“It was so sudden. We don’t know what to do, and we’re in limbo,” said Dianne Russom, the lead teacher at the Wee Care Learning Center.

Retirement isn’t in the cards, but it’s the kids they’re more concerned about.

“I mean there are some still starting next week,” said Russo. “They’re going to do the last two weeks that they can do with us because they were on maternity leave, and they have nowhere else to go.”

Parents like J.R. Hamilton said they don’t know what to do, as many daycare centers in the area have a waitlist.

“Everyone is scrambling, not just ourselves to find childcare, but the whole Jefferson County is just inundated,” said Hamilton.

Some parents said they will have to temporarily leave their jobs or reduce their work hours to stay at home with their kids.

“I’m going to have to take three to six months off from work just to be home,” said parent Nicole Kilian.

Another parent, Ryan Fonner, said: “My wife and I both work at Mercy at the outpatient treatment center and we’re actually having to go down to part-time care for them.”

Donna Ames, the assistant director at the Wee Care Learning Center, said the closure is especially hard because the staff has built a connection with all the children.

“You can tell that the parents have told their kids that they’re going somewhere else, and they’re having the same emotions that we all are,“ said Ames.

In 2019, a ballot measure was approved by Festus School District voters to raise taxes to pave the way for new projects, including an early childhood program.

In a statement, the Festus School District Superintendent said: “It is a facility that checks all of the boxes that would be required to start an early childhood education program in the district. The district has not yet closed on the facility, but we are hopeful that will occur in the coming weeks.”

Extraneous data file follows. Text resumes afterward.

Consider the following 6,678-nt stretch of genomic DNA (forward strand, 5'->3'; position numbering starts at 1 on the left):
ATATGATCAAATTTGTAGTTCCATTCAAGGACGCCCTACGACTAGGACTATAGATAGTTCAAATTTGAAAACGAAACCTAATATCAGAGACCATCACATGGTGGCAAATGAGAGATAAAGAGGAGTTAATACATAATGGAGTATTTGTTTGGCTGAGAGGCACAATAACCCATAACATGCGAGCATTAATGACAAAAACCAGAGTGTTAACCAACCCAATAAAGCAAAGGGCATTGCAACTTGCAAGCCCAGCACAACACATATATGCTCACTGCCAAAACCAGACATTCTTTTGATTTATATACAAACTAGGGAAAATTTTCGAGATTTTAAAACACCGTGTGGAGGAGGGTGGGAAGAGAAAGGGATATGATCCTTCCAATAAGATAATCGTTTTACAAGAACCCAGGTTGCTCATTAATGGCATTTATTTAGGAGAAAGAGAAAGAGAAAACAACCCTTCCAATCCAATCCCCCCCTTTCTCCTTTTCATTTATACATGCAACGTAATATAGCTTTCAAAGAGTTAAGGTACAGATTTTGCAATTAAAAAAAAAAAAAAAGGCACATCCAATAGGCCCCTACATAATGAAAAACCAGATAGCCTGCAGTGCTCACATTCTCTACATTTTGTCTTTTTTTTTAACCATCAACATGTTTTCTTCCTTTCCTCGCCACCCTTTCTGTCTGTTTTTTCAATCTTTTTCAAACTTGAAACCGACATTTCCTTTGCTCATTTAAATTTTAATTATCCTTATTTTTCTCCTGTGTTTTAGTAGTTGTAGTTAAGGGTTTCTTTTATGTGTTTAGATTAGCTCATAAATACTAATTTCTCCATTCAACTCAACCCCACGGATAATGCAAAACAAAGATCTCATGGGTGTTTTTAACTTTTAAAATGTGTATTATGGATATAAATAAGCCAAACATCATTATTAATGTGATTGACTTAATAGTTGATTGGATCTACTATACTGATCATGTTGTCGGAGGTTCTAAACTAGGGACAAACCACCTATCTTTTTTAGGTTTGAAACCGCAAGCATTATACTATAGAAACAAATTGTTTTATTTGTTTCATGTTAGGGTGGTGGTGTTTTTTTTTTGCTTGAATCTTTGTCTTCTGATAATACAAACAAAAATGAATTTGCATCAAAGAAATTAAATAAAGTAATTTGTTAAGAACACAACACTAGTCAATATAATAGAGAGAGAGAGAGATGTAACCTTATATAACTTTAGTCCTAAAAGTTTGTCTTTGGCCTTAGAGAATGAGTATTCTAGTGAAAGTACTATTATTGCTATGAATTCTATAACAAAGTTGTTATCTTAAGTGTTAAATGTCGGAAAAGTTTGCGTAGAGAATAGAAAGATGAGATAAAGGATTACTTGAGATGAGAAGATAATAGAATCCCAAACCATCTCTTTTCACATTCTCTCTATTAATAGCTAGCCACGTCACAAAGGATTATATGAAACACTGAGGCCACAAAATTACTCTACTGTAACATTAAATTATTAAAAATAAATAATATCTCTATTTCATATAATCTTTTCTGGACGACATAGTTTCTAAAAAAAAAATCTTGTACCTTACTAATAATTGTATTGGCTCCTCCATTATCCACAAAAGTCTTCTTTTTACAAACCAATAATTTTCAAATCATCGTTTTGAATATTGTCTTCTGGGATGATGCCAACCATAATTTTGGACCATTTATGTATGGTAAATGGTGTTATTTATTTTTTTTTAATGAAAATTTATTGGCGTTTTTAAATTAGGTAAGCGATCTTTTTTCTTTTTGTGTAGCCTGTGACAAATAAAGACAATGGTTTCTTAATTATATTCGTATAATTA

The district’s early childhood program, won’t start until later in 2023.

For those still looking for new childcare, the school district is in talks with other childcare agencies to provide care after they close.

A Wee Care parent also made a Facebook group called “Families of Wee Care” to connect parents from the past and present.

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Lincoln County schools to loosen COVID protocols after health order ruling

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Lincoln County schools to loosen COVID protocols after health order ruling

LINCOLN COUNTY, Mo. — The Winfield R-IV School District is the first in the St. Louis area to loosen COVID-19 protocols for its students after Cole County Circuit Judge Daniel Green ruled that health orders such as quarantines violate the Missouri Constitution’s separation of powers clause.

The judge ordered that all existing health orders issued by local health authorities are “null and void.”

During Monday night’s school board meeting, district leaders approved modifying their close contact protocol to align with the court ruling. The district will no longer require students or staff to quarantine if they do not have symptoms and were a close contact with someone who tested positive to COVID-19.

“Once we saw that court ruling come out last week, we were very motivated to take action,” said Winfield R-IV School District Superintendent Daniel Williams. “Following judge Green’s decision last week, we met Monday night and really recognized that the original guidance from DESE and DHSS were not valid at this point.”